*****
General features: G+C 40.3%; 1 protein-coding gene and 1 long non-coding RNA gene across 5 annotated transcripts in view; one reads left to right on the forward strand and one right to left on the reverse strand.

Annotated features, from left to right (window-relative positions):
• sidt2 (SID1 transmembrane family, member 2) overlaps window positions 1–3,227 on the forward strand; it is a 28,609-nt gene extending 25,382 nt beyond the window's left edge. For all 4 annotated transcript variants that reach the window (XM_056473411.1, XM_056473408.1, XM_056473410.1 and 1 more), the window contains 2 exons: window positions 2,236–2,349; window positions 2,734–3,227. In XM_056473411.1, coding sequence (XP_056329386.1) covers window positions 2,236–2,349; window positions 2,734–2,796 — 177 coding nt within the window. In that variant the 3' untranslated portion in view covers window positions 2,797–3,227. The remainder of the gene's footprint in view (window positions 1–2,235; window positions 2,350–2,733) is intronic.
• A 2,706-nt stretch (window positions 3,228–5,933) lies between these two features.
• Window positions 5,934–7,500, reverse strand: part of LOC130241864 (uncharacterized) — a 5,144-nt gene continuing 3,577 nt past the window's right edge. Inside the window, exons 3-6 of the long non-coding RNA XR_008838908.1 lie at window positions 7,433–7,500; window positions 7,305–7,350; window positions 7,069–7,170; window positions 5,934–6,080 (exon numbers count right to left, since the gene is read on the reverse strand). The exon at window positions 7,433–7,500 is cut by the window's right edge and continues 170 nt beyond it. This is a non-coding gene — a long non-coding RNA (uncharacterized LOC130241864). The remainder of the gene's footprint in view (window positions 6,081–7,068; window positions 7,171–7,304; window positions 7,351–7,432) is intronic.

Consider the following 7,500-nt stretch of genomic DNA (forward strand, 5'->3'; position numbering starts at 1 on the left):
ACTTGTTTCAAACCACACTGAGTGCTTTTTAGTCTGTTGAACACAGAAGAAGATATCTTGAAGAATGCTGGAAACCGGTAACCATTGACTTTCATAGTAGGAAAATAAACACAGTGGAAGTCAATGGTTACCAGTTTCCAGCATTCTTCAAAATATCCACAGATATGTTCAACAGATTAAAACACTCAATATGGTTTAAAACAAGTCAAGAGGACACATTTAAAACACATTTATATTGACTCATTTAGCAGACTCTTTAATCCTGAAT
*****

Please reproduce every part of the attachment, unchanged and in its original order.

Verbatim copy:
General features: G+C 40.3%; 1 protein-coding gene and 1 long non-coding RNA gene across 5 annotated transcripts in view; one reads left to right on the forward strand and one right to left on the reverse strand.

Annotated features, from left to right (window-relative positions):
• sidt2 (SID1 transmembrane family, member 2) overlaps window positions 1–3,227 on the forward strand; it is a 28,609-nt gene extending 25,382 nt beyond the window's left edge. For all 4 annotated transcript variants that reach the window (XM_056473411.1, XM_056473408.1, XM_056473410.1 and 1 more), the window contains 2 exons: window positions 2,236–2,349; window positions 2,734–3,227. In XM_056473411.1, coding sequence (XP_056329386.1) covers window positions 2,236–2,349; window positions 2,734–2,796 — 177 coding nt within the window. In that variant the 3' untranslated portion in view covers window positions 2,797–3,227. The remainder of the gene's footprint in view (window positions 1–2,235; window positions 2,350–2,733) is intronic.
• A 2,706-nt stretch (window positions 3,228–5,933) lies between these two features.
• Window positions 5,934–7,500, reverse strand: part of LOC130241864 (uncharacterized) — a 5,144-nt gene continuing 3,577 nt past the window's right edge. Inside the window, exons 3-6 of the long non-coding RNA XR_008838908.1 lie at window positions 7,433–7,500; window positions 7,305–7,350; window positions 7,069–7,170; window positions 5,934–6,080 (exon numbers count right to left, since the gene is read on the reverse strand). The exon at window positions 7,433–7,500 is cut by the window's right edge and continues 170 nt beyond it. This is a non-coding gene — a long non-coding RNA (uncharacterized LOC130241864). The remainder of the gene's footprint in view (window positions 6,081–7,068; window positions 7,171–7,304; window positions 7,351–7,432) is intronic.

Consider the following 7,500-nt stretch of genomic DNA (forward strand, 5'->3'; position numbering starts at 1 on the left):
ACTTGTTTCAAACCACACTGAGTGCTTTTTAGTCTGTTGAACACAGAAGAAGATATCTTGAAGAATGCTGGAAACCGGTAACCATTGACTTTCATAGTAGGAAAATAAACACAGTGGAAGTCAATGGTTACCAGTTTCCAGCATTCTTCAAAATATCCACAGATATGTTCAACAGATTAAAACACTCAATATGGTTTAAAACAAGTCAAGAGGACACATTTAAAACACATTTATATTGACTCATTTAGCAGACTCTTTAATCCTGAAT